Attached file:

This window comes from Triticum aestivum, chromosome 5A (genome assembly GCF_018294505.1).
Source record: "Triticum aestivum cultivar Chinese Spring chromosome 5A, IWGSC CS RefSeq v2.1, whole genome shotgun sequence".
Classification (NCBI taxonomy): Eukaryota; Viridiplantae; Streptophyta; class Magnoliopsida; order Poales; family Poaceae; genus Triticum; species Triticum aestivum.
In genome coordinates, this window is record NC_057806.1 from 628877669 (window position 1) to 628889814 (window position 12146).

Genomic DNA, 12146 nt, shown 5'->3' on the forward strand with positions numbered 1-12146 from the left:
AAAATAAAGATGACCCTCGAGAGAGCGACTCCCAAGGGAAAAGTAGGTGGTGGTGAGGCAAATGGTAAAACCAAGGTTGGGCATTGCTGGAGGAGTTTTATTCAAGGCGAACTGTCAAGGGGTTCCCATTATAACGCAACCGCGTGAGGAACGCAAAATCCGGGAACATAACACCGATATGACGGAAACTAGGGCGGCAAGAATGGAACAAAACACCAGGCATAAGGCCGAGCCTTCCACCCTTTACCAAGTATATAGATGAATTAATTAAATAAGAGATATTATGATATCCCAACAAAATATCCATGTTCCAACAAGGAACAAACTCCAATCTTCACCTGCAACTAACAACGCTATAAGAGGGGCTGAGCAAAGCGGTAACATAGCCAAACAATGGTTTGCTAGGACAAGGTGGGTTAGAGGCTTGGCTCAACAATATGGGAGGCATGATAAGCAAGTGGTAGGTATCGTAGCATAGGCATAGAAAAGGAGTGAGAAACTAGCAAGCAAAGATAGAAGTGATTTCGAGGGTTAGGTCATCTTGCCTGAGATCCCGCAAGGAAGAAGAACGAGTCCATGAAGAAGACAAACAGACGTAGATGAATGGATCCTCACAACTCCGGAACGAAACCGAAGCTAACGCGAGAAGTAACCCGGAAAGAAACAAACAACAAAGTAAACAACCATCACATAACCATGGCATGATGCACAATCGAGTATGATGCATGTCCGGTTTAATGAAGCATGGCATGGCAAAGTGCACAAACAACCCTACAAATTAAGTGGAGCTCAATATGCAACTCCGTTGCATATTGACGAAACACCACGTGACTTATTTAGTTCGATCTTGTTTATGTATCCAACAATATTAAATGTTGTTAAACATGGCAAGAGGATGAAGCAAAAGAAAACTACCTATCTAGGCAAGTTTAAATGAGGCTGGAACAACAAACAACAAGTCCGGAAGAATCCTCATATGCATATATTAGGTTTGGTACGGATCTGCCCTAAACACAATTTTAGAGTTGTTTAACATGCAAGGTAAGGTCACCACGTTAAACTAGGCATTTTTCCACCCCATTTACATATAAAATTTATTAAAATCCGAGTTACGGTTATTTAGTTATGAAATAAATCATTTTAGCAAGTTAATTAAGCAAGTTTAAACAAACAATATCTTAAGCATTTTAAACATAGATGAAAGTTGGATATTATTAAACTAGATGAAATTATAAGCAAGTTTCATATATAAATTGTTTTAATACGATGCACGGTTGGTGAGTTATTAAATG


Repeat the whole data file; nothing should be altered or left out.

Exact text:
This window comes from Triticum aestivum, chromosome 5A (genome assembly GCF_018294505.1).
Source record: "Triticum aestivum cultivar Chinese Spring chromosome 5A, IWGSC CS RefSeq v2.1, whole genome shotgun sequence".
Classification (NCBI taxonomy): Eukaryota; Viridiplantae; Streptophyta; class Magnoliopsida; order Poales; family Poaceae; genus Triticum; species Triticum aestivum.
In genome coordinates, this window is record NC_057806.1 from 628877669 (window position 1) to 628889814 (window position 12146).

Genomic DNA, 12146 nt, shown 5'->3' on the forward strand with positions numbered 1-12146 from the left:
AAAATAAAGATGACCCTCGAGAGAGCGACTCCCAAGGGAAAAGTAGGTGGTGGTGAGGCAAATGGTAAAACCAAGGTTGGGCATTGCTGGAGGAGTTTTATTCAAGGCGAACTGTCAAGGGGTTCCCATTATAACGCAACCGCGTGAGGAACGCAAAATCCGGGAACATAACACCGATATGACGGAAACTAGGGCGGCAAGAATGGAACAAAACACCAGGCATAAGGCCGAGCCTTCCACCCTTTACCAAGTATATAGATGAATTAATTAAATAAGAGATATTATGATATCCCAACAAAATATCCATGTTCCAACAAGGAACAAACTCCAATCTTCACCTGCAACTAACAACGCTATAAGAGGGGCTGAGCAAAGCGGTAACATAGCCAAACAATGGTTTGCTAGGACAAGGTGGGTTAGAGGCTTGGCTCAACAATATGGGAGGCATGATAAGCAAGTGGTAGGTATCGTAGCATAGGCATAGAAAAGGAGTGAGAAACTAGCAAGCAAAGATAGAAGTGATTTCGAGGGTTAGGTCATCTTGCCTGAGATCCCGCAAGGAAGAAGAACGAGTCCATGAAGAAGACAAACAGACGTAGATGAATGGATCCTCACAACTCCGGAACGAAACCGAAGCTAACGCGAGAAGTAACCCGGAAAGAAACAAACAACAAAGTAAACAACCATCACATAACCATGGCATGATGCACAATCGAGTATGATGCATGTCCGGTTTAATGAAGCATGGCATGGCAAAGTGCACAAACAACCCTACAAATTAAGTGGAGCTCAATATGCAACTCCGTTGCATATTGACGAAACACCACGTGACTTATTTAGTTCGATCTTGTTTATGTATCCAACAATATTAAATGTTGTTAAACATGGCAAGAGGATGAAGCAAAAGAAAACTACCTATCTAGGCAAGTTTAAATGAGGCTGGAACAACAAACAACAAGTCCGGAAGAATCCTCATATGCATATATTAGGTTTGGTACGGATCTGCCCTAAACACAATTTTAGAGTTGTTTAACATGCAAGGTAAGGTCACCACGTTAAACTAGGCATTTTTCCACCCCATTTACATATAAAATTTATTAAAATCCGAGTTACGGTTATTTAGTTATGAAATAAATCATTTTAGCAAGTTAATTAAGCAAGTTTAAACAAACAATATCTTAAGCATTTTAAACATAGATGAAAGTTGGATATTATTAAACTAGATGAAATTATAAGCAAGTTTCATATATAAATTGTTTTAATACGATGCACGGTTGGTGAGTTATTAAATG